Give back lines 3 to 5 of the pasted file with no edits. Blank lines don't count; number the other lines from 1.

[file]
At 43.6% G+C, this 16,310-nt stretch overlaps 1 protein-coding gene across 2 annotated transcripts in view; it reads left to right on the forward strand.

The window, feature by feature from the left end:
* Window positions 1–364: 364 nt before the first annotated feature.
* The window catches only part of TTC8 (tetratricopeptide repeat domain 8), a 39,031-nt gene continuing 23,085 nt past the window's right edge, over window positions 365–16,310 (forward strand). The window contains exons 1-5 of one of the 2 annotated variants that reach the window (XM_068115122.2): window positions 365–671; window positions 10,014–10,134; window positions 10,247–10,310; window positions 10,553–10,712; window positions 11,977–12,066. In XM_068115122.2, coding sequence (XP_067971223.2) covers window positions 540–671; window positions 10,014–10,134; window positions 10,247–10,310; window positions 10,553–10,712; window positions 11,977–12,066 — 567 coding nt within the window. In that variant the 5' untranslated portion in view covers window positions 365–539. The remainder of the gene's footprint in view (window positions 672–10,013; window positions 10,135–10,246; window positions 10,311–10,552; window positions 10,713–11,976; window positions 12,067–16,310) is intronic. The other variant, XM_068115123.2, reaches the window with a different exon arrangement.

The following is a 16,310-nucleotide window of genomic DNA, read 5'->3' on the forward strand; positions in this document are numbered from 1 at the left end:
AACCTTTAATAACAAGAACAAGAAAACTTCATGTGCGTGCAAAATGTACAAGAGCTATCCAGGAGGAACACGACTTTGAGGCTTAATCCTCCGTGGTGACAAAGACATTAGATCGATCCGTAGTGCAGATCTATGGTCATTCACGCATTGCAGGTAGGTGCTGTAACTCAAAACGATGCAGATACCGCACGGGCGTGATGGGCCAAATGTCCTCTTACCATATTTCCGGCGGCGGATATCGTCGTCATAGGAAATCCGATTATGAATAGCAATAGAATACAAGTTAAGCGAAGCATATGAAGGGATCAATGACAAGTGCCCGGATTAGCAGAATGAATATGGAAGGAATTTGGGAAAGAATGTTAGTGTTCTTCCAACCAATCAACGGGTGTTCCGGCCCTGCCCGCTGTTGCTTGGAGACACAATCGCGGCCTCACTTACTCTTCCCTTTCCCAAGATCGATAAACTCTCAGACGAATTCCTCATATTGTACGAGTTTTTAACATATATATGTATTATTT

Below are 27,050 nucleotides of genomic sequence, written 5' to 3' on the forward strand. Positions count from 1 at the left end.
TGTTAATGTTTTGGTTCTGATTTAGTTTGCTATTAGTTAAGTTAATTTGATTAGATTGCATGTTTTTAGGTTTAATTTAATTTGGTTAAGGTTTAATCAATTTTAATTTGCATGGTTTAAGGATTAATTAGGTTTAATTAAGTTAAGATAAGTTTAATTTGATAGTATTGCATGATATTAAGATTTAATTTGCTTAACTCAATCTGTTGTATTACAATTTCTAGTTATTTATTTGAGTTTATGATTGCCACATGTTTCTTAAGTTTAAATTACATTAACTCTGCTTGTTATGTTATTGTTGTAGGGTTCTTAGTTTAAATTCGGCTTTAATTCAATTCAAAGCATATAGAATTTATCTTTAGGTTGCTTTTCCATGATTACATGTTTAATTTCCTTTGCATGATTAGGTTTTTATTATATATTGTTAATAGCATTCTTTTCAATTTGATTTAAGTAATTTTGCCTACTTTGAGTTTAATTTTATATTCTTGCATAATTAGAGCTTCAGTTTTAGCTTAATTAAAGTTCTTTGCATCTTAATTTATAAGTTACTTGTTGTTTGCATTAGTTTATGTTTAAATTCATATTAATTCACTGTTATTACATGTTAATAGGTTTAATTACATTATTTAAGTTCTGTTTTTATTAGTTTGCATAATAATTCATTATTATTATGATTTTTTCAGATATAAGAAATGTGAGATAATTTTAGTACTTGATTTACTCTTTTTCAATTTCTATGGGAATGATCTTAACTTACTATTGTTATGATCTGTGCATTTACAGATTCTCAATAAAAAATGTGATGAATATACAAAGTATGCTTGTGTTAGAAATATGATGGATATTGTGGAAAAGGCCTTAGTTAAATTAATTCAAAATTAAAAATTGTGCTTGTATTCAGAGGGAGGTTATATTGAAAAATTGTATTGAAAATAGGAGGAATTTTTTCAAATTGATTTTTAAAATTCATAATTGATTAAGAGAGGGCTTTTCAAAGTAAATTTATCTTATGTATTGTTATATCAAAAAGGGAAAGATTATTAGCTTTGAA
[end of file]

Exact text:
* Window positions 1–364: 364 nt before the first annotated feature.
* The window catches only part of TTC8 (tetratricopeptide repeat domain 8), a 39,031-nt gene continuing 23,085 nt past the window's right edge, over window positions 365–16,310 (forward strand). The window contains exons 1-5 of one of the 2 annotated variants that reach the window (XM_068115122.2): window positions 365–671; window positions 10,014–10,134; window positions 10,247–10,310; window positions 10,553–10,712; window positions 11,977–12,066. In XM_068115122.2, coding sequence (XP_067971223.2) covers window positions 540–671; window positions 10,014–10,134; window positions 10,247–10,310; window positions 10,553–10,712; window positions 11,977–12,066 — 567 coding nt within the window. In that variant the 5' untranslated portion in view covers window positions 365–539. The remainder of the gene's footprint in view (window positions 672–10,013; window positions 10,135–10,246; window positions 10,311–10,552; window positions 10,713–11,976; window positions 12,067–16,310) is intronic. The other variant, XM_068115123.2, reaches the window with a different exon arrangement.

The following is a 16,310-nucleotide window of genomic DNA, read 5'->3' on the forward strand; positions in this document are numbered from 1 at the left end: